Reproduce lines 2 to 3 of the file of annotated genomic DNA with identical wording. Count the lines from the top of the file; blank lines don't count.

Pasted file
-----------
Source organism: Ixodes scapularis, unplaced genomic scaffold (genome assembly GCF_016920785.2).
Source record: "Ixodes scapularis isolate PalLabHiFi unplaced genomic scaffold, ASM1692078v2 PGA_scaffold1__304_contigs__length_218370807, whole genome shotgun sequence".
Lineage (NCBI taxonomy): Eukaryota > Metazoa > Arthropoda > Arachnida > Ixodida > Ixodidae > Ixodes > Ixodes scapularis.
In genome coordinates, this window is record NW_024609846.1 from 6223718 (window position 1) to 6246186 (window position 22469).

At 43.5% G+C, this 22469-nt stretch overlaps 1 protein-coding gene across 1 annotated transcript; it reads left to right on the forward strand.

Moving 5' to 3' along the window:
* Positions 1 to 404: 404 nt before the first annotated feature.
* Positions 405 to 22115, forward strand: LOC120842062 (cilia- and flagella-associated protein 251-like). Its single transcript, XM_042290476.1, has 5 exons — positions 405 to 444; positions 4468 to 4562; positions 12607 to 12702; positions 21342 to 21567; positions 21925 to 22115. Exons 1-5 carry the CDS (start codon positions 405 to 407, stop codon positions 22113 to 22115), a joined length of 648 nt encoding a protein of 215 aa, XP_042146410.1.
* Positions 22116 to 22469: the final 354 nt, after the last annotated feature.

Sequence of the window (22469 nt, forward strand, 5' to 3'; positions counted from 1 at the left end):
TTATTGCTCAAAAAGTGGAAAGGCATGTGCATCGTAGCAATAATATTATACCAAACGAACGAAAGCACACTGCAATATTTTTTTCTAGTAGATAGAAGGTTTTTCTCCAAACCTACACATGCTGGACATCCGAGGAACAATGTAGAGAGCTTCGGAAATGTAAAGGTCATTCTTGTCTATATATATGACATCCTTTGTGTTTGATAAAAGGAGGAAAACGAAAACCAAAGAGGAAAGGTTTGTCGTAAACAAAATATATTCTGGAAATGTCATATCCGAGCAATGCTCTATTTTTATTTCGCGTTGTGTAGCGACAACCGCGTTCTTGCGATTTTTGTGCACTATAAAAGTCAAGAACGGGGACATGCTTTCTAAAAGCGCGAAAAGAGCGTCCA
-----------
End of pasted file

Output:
Source record: "Ixodes scapularis isolate PalLabHiFi unplaced genomic scaffold, ASM1692078v2 PGA_scaffold1__304_contigs__length_218370807, whole genome shotgun sequence".
Lineage (NCBI taxonomy): Eukaryota > Metazoa > Arthropoda > Arachnida > Ixodida > Ixodidae > Ixodes > Ixodes scapularis.